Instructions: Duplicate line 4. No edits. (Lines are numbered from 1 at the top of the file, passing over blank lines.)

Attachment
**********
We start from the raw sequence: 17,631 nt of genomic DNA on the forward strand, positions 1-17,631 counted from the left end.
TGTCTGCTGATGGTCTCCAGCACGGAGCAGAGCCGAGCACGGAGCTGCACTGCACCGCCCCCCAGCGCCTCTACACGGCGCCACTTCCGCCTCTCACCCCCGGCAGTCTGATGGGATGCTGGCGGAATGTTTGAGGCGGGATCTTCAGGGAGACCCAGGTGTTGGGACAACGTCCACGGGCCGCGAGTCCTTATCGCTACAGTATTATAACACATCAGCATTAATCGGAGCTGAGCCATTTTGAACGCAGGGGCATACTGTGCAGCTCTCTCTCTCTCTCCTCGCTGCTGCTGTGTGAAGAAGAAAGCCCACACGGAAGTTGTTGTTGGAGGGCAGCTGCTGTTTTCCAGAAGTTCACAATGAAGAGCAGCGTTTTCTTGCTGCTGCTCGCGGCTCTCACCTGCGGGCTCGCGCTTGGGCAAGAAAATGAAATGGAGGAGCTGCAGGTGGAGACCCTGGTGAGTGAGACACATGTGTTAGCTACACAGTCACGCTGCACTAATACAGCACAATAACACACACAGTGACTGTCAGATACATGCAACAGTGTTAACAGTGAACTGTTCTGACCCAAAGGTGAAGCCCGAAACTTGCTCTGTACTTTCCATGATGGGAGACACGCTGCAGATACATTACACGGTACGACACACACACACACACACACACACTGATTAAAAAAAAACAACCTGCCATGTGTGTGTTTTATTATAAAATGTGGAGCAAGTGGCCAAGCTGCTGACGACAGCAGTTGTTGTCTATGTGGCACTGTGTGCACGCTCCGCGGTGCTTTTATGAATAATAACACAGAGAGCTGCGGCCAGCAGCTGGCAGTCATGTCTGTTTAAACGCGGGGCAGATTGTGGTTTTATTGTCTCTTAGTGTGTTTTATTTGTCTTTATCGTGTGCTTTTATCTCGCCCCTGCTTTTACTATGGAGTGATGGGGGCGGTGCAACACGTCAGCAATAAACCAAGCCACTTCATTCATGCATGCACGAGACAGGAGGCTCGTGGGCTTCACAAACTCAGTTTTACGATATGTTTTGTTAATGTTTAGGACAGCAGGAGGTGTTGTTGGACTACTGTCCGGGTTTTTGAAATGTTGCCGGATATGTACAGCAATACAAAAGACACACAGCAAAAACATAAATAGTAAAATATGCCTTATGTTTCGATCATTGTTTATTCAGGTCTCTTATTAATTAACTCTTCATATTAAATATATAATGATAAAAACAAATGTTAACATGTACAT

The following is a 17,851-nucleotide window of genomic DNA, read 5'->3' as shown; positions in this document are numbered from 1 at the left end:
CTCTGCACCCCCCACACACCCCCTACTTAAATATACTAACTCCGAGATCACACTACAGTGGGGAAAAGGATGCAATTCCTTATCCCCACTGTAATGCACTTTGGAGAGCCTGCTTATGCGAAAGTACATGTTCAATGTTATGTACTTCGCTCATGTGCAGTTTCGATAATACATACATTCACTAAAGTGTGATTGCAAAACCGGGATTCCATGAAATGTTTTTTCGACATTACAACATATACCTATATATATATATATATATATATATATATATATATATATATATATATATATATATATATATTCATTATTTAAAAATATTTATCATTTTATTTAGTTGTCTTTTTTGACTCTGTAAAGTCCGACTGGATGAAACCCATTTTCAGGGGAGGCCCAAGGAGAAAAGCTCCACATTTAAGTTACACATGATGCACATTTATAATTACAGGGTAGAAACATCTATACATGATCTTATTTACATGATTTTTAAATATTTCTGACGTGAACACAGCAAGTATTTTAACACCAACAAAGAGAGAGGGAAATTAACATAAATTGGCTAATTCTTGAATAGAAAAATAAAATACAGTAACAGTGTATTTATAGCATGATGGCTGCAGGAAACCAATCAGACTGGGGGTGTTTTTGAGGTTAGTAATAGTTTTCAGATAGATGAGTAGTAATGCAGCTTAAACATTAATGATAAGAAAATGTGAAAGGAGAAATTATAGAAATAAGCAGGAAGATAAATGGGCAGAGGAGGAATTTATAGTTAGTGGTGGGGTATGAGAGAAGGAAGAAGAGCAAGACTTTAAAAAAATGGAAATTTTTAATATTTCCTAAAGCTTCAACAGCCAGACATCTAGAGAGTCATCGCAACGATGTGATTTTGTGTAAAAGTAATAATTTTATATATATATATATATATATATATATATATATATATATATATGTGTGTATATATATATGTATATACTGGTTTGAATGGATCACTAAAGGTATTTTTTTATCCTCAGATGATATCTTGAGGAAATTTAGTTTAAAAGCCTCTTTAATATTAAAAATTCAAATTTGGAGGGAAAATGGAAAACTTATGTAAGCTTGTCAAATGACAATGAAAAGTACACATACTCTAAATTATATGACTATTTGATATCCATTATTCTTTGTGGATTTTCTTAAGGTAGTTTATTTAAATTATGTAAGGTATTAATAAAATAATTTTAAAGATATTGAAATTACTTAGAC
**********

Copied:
CTCTGCACCCCCCACACACCCCCTACTTAAATATACTAACTCCGAGATCACACTACAGTGGGGAAAAGGATGCAATTCCTTATCCCCACTGTAATGCACTTTGGAGAGCCTGCTTATGCGAAAGTACATGTTCAATGTTATGTACTTCGCTCATGTGCAGTTTCGATAATACATACATTCACTAAAGTGTGATTGCAAAACCGGGATTCCATGAAATGTTTTTTCGACATTACAACATATACCTATATATATATATATATATATATATATATATATATATATATATATATATATATATATATATTCATTATTTAAAAATATTTATCATTTTATTTAGTTGTCTTTTTTGACTCTGTAAAGTCCGACTGGATGAAACCCATTTTCAGGGGAGGCCCAAGGAGAAAAGCTCCACATTTAAGTTACACATGATGCACATTTATAATTACAGGGTAGAAACATCTATACATGATCTTATTTACATGATTTTTAAATATTTCTGACGTGAACACAGCAAGTATTTTAACACCAACAAAGAGAGAGGGAAATTAACATAAATTGGCTAATTCTTGAATAGAAAAATAAAATACAGTAACAGTGTATTTATAGCATGATGGCTGCAGGAAACCAATCAGACTGGGGGTGTTTTTGAGGTTAGTAATAGTTTTCAGATAGATGAGTAGTAATGCAGCTTAAACATTAATGATAAGAAAATGTGAAAGGAGAAATTATAGAAATAAGCAGGAAGATAAATGGGCAGAGGAGGAATTTATAGTTAGTGGTGGGGTATGAGAGAAGGAAGAAGAGCAAGACTTTAAAAAAATGGAAATTTTTAATATTTCCTAAAGCTTCAACAGCCAGACATCTAGAGAGTCATCGCAACGATGTGATTTTGTGTAAAAGTAATAATTTTATATATATATATATATATATATATATATATATATATATATATGTGTGTATATATATATGTATATACTGGTTTGAATGGATCACTAAAGGTATTTTTTTATCCTCAGATGATATCTTGAGGAAATTTAGTTTAAAAGCCTCTTTAATATTAAAAATTCAAATTTGGAGGGAAAATGGAAAACTTATGTAAGCTTGTCAAATGACAATGAAAAGTACACATACTCTAAATTATATGACTATTTGATATCCATTATTCTTTGTGGATTTTCTTAAGGTAGTTTATTTAAATTATGTAAGGTATTAATAAAATAATTTTAAAGATATTGAAATTACTTAGAC